Once order was restored, nine others were found wounded with only one British soldier injured.  Clark’s men fought and died protecting Adams and Hancock from sure execution, who instead were able to escape to Philadelphia.  Revere joined them after being interrogated and released by the British.

     The Patriots were down but they were in no way out.  

     Unable to capture Adams and Hancock, the British troops were still charged to confiscate and destroy the Patriots’ munitions.  (see Give Me Liberty)   Fortunately, the orders had been leaked beforehand allowing the Patriots time to move and secure their provisions in other locations.  Once in Concord, the British began searching private homes and buildings, seizing supplies and firearms, thusly removing the colonists’ ability to resist the tyranny they were under.  

     As ordered, the British started a fire to burn what they had confiscated, which soon began to lose control.  In fear of their town going up in flames, the militia took action.  Hundreds of militiamen had regrouped in Concord.  This time they were not so easily shaken, especially after what had happened in Lexington.  

     The colonial offensive took place at the North Bridge, which was being defended by a group of British soldiers.  When the Patriots advanced and the British opened fire, the Patriots were ready to respond.  Militiamen, hiding behind buildings and trees, began firing among the British, killing over 100 soldiers and several officers.  The British retreated, returning to Boston after being bested this time by the colonists.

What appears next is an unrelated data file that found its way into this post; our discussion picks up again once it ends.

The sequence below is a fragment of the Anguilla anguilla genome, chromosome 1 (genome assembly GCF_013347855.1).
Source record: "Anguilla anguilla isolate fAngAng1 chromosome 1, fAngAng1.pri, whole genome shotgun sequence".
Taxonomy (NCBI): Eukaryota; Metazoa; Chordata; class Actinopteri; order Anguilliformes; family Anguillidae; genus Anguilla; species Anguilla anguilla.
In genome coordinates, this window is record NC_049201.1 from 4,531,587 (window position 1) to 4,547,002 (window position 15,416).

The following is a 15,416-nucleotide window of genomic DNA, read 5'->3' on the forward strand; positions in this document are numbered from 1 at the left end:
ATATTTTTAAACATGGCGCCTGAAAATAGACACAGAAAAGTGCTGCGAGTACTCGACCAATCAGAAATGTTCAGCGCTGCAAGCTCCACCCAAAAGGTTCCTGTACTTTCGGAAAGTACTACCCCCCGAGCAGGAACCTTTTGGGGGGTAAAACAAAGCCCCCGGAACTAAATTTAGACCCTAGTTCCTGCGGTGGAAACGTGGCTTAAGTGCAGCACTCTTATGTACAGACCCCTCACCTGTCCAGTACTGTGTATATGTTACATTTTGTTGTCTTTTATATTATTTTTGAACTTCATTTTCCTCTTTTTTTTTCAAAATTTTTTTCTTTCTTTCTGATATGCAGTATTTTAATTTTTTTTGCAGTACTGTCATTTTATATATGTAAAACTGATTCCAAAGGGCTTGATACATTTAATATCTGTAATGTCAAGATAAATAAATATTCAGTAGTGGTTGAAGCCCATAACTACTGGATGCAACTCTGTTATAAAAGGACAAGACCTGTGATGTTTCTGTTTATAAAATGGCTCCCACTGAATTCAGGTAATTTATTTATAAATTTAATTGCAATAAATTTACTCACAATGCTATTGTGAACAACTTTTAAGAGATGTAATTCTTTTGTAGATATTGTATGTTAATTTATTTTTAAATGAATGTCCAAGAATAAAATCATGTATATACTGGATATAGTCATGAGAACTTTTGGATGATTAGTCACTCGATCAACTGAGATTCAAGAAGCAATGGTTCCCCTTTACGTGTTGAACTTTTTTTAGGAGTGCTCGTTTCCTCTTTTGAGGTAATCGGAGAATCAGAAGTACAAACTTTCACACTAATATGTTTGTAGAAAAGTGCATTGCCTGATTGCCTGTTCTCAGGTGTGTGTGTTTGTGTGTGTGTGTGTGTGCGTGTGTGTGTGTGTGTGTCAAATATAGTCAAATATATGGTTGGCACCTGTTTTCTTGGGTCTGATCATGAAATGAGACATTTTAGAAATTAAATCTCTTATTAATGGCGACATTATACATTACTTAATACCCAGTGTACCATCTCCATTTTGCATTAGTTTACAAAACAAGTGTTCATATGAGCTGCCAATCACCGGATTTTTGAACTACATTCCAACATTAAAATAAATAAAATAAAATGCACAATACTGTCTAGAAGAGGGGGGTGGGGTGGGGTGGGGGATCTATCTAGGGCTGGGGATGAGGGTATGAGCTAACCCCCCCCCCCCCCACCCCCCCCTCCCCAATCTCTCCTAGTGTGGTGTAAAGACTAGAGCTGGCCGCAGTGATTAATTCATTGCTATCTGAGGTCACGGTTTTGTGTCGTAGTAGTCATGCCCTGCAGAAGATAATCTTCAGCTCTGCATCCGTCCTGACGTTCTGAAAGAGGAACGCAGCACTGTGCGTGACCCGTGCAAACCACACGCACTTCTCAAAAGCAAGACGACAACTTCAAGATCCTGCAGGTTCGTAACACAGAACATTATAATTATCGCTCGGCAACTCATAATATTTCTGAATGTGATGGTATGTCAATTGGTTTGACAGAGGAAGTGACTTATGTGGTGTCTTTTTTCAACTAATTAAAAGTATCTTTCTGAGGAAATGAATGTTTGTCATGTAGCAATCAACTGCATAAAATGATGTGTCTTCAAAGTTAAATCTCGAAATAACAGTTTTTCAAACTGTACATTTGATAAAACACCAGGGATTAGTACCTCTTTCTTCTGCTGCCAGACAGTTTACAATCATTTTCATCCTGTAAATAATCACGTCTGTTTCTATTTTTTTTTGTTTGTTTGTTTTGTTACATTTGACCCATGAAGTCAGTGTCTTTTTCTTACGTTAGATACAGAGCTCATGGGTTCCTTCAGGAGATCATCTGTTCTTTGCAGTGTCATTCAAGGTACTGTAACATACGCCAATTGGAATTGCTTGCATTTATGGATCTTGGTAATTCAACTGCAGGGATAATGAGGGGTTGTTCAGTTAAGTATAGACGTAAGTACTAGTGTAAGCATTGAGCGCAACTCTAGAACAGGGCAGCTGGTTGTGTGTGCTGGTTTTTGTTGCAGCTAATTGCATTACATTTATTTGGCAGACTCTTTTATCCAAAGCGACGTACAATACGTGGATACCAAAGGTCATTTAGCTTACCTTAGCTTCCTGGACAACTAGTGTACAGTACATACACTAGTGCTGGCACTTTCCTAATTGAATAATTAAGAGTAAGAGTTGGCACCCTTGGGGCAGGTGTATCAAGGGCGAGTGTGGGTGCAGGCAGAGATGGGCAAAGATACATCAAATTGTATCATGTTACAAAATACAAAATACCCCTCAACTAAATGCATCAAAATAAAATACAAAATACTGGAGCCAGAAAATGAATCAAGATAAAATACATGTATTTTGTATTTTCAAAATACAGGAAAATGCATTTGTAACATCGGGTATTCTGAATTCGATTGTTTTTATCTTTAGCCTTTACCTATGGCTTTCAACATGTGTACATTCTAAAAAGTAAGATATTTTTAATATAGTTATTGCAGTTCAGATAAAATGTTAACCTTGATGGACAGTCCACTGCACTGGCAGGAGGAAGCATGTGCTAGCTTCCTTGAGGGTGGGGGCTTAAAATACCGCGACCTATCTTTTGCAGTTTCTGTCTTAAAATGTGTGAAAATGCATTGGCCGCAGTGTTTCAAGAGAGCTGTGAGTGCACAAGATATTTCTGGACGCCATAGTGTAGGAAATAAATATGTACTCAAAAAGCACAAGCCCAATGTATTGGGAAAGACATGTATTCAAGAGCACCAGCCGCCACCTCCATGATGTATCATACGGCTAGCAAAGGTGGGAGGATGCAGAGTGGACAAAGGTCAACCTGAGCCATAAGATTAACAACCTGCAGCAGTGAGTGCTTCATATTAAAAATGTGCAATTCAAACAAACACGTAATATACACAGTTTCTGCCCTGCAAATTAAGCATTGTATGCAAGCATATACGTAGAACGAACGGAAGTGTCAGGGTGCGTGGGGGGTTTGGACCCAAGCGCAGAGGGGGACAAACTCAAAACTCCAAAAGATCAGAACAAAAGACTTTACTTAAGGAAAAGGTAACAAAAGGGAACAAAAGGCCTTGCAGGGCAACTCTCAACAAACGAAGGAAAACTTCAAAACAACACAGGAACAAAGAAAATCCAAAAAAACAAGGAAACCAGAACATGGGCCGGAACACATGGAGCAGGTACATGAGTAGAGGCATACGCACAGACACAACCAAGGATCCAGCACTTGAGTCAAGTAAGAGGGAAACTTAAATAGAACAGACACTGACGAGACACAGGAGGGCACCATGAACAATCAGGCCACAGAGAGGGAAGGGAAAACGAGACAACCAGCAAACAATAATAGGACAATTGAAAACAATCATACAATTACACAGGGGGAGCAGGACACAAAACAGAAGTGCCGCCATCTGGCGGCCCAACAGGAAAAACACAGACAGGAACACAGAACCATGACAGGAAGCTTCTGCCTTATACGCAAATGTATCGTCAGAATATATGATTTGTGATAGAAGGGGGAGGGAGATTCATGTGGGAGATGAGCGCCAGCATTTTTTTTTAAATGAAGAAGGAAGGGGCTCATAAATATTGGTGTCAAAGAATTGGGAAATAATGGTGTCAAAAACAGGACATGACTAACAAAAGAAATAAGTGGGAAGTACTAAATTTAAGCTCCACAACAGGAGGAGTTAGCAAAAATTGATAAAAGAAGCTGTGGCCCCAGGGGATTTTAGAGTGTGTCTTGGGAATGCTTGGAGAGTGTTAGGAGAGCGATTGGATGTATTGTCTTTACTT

Ralph Waldo Emerson immortalized this battle in a poem, denoting it as “The Shot Heard Round The World.”  Others claim it as the first shot in Lexington.  Either way, these two battles on April 19, 1775, designate the moment the colonists’ took their fate into their own hands.  The world now knew the American Revolution had begun and there were people in the world willing to fight for liberty.  The struggle for freedom had finally left parliament and entered the battlefield.

     Liberty, we should always try to resolve differences such as these with words and understanding.  It was years since the 1770 Boston Massacre and 1773 Boston Tea Party (see Mayhem And Massacres and Tyrants And Tea Parties) before the Patriots had to finally pick up their arms against the government.  And that only happened because the government started coming after those guns.  Before this, there were years and years of talks Benjamin Franklin and others had with the British, pleading their case to be free from under the boot of the crown.  (see The Forgotten Founding Father)